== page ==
"The Works of James Gillray from the Original Plates with the Addition of Many Subjects Not Before Collected"
This print satirizes the scandalous relationship between Nelson and Emma Hamilton, casting them in the roles of Dido and Aeneas, the central love interest of the classical Roman poet Virgil’s epic, the Aeneid. Spurred on by the gods and his sense of public duty, Aeneas abandons Dido in Carthage in order to found Rome. Gillray plays with heavy irony upon the parallels between the Virgilian narrative and the recent history of Nelson and Emma: after the Battle of the Nile, Nelson recuperated at length (and notoriously) at the home of Sir William and Emma, Lady Hamilton, at Naples. They eventually returned to England in November 1800, by which time Emma was seven months pregnant with Nelson’s child. Nelson, promoted to vice-admiral, resumed duty as second-in-command of the Channel Fleet on 17 January 1801. The print, therefore, refers to this parting, with Emma, excessively fat, in an ‘attitude’ of despair, voicing the sentiments contained in the verse caption:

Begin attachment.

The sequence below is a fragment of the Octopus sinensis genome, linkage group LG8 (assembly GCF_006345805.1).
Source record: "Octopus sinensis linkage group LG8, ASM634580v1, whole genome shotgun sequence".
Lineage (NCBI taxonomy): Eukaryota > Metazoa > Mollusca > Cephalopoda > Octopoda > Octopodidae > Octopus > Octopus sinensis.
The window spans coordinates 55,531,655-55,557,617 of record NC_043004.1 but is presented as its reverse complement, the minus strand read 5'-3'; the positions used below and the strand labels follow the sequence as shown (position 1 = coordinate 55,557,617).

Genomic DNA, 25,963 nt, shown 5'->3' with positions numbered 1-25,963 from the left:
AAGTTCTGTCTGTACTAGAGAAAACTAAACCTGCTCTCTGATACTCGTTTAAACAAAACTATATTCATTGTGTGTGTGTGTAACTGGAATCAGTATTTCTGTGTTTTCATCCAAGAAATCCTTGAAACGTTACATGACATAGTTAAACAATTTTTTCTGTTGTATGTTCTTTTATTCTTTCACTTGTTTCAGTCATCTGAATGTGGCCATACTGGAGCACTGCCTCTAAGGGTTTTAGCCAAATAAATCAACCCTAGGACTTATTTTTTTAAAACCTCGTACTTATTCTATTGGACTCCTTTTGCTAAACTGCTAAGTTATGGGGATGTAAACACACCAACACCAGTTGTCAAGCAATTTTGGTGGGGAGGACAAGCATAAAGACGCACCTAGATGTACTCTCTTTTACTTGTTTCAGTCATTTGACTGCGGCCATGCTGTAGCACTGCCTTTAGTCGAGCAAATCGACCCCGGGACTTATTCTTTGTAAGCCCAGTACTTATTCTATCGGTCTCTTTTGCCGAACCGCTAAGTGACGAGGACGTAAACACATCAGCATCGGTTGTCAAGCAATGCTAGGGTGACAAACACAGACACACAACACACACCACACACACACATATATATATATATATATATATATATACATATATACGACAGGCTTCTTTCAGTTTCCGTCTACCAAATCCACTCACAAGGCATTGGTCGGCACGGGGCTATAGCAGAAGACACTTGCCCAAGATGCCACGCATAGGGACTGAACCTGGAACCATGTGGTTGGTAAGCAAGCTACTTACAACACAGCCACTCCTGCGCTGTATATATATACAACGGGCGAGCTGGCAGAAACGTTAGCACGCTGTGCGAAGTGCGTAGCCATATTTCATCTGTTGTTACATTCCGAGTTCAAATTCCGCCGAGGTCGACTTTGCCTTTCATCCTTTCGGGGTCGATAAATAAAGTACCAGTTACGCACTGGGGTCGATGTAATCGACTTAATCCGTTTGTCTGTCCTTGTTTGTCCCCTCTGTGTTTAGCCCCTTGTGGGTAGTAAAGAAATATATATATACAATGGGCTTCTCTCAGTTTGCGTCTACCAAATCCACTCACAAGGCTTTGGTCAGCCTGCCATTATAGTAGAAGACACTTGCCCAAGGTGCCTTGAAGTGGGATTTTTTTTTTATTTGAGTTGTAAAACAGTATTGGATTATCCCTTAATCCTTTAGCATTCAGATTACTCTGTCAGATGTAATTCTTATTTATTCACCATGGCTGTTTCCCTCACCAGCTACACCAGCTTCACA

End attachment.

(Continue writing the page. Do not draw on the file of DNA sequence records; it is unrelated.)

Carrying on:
The last line refers to Emma’s aged husband asleep in the bed beside her. Meanwhile, a range of grotesque and suggestively ribald objects on the table, floor and settee refer to the sexual improprieties of her and Nelson’s relationship and undercut the pretensions of the classical allusions.
John Bull ground down
Sheet size: 16 5/8 x 11 1/2 inches
NOTE: This print is not from the 1847-1851 Bohn edition (it has no plate number) but IS printed on both sides, so is not an earlier lifetime print. Some sources would put this at around 1830 from the McLean edition of Gillray prints. Another possibility is that Bohn printed this without numbering to have hand-coloured and sold individually.
"Dido in Despair!" and "John Bull ground down"
|Gillray's "Political Series" Plates 1-366|
|Gillray's "Miscellaneous Series" Plates 367-582|
|Gillray's "Suppressed Series"|